Beyond Housing

But the benefits of UI are not restricted to the unemployed—or for that matter, their neighbors, communities, and lenders. By reducing the likelihood that unemployed borrowers would default, unemployment insurance has an additional consequence: It improves the creditworthiness of individuals at risk of being laid off.

By analyzing mortgages, home equity lines of credit, and credit card loans, the researchers were able to determine that households—even those experiencing no loss of employment—enjoy expanded access to credit, including lower interest rates and higher credit limits. Overall, interest rates decline by 1.4 percent and credit limits jump by $1,700 for every $3,600 increase in maximum UI benefits. For households earning less $35,000 a year, the decrease in interest rates and increase in credit limits are substantially greater.

The study suggests that, despite the costs of implementing and expanding UI, the program provides even broader societal value than previously understood. Policy makers should keep these benefits in mind as they consider programs that offer direct financial assistance to individuals looking to get back in the black. “Because costs spill over from housing default, our findings show that UI benefits the neighbors of the unemployed and the financial system overall,” Melzer says. “You don’t have to lose your job to benefit from unemployment insurance,” Matsa adds. “People often benefit from social insurance even if they never draw a payment.”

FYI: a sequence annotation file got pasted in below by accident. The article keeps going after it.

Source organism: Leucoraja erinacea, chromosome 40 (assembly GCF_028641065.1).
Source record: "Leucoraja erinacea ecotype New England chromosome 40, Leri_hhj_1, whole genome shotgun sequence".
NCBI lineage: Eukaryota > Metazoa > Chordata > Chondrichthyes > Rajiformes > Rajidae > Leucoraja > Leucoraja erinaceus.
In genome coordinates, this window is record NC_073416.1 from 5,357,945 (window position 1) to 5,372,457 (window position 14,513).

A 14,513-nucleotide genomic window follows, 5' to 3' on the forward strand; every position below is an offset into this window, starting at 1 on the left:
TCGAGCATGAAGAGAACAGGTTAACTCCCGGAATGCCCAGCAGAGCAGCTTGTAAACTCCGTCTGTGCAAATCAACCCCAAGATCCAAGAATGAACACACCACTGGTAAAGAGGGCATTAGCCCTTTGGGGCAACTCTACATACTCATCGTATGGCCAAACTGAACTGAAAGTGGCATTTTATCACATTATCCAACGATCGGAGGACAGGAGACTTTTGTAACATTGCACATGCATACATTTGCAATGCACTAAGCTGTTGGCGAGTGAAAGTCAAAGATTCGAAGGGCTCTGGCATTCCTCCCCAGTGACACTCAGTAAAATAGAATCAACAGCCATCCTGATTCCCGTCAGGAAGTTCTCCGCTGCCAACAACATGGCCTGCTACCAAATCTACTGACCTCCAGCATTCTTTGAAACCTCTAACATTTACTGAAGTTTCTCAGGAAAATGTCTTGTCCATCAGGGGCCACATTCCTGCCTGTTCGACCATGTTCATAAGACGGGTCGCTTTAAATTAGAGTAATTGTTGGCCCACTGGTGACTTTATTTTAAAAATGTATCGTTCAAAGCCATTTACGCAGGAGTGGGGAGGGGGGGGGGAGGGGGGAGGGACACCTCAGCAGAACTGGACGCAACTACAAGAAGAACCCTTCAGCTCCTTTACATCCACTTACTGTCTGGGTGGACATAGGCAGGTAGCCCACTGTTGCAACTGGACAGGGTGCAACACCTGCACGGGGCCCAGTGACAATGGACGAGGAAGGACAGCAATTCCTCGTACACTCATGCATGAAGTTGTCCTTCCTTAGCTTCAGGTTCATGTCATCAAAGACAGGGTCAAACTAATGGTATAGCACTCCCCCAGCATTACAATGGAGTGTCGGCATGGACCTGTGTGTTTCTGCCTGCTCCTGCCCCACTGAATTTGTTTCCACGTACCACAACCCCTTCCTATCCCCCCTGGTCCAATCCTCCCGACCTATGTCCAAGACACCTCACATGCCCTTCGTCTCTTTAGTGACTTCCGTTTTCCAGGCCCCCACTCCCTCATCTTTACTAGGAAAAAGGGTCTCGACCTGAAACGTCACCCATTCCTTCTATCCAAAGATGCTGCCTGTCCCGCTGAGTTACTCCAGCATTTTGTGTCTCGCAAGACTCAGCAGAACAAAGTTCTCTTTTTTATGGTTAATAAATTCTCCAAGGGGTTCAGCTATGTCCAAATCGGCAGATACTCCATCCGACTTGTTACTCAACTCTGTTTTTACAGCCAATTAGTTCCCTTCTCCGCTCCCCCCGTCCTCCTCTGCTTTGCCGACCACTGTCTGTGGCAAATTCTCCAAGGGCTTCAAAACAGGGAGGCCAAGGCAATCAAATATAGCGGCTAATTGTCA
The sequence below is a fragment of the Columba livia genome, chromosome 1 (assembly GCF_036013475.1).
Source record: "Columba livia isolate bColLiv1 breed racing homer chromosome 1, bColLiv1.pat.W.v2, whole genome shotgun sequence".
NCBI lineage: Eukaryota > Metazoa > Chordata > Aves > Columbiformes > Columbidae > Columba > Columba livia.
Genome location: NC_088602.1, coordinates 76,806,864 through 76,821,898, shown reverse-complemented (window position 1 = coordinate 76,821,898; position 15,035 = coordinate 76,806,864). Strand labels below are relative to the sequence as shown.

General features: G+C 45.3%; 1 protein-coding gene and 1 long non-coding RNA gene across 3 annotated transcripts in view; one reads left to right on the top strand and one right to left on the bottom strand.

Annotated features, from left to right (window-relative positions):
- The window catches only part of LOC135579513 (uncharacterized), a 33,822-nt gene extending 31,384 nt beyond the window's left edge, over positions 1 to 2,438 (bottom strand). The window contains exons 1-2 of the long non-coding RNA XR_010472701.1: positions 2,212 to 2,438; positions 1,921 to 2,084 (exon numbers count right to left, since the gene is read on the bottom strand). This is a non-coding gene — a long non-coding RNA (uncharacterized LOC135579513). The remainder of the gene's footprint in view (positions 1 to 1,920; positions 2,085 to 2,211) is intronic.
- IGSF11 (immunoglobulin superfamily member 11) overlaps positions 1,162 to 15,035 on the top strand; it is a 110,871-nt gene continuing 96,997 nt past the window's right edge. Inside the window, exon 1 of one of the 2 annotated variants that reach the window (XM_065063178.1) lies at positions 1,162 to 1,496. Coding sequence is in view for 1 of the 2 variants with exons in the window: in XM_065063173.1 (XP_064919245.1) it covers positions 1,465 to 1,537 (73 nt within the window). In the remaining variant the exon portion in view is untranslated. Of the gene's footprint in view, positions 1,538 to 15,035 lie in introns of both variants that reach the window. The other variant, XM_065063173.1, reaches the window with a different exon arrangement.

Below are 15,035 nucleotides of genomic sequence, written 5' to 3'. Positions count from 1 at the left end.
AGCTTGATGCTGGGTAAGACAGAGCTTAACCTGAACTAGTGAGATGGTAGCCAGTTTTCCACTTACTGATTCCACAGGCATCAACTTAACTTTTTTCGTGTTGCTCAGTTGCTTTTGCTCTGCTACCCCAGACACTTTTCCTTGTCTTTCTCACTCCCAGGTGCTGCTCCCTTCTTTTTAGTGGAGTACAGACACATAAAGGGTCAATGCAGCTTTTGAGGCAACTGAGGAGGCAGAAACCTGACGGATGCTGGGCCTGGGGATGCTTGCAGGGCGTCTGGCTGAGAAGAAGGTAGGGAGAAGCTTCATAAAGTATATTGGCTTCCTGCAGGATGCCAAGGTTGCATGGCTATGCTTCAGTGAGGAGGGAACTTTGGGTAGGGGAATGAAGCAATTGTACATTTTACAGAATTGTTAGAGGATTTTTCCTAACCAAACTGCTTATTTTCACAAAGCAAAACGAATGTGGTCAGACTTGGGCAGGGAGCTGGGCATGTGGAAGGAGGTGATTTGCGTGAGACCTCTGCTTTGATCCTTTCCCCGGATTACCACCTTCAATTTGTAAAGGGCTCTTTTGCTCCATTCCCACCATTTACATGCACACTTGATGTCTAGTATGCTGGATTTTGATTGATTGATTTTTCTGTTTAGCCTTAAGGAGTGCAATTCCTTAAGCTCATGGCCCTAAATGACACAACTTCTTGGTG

Featured Faculty

Alan E. Peterson Distinguished Professor of Finance; Professor of Finance

Member of the Department of Finance faculty until 2018

About the Writer
Peter Gwynne is a freelance writer based in Sandwich, Mass.
About the Research

Joanne W. Hsu, David A. Matsa, and Brian T. Melzer, “Positive Externalities of Social Insurance: Unemployment Insurance and Consumer Credit,” Working paper, July 2014.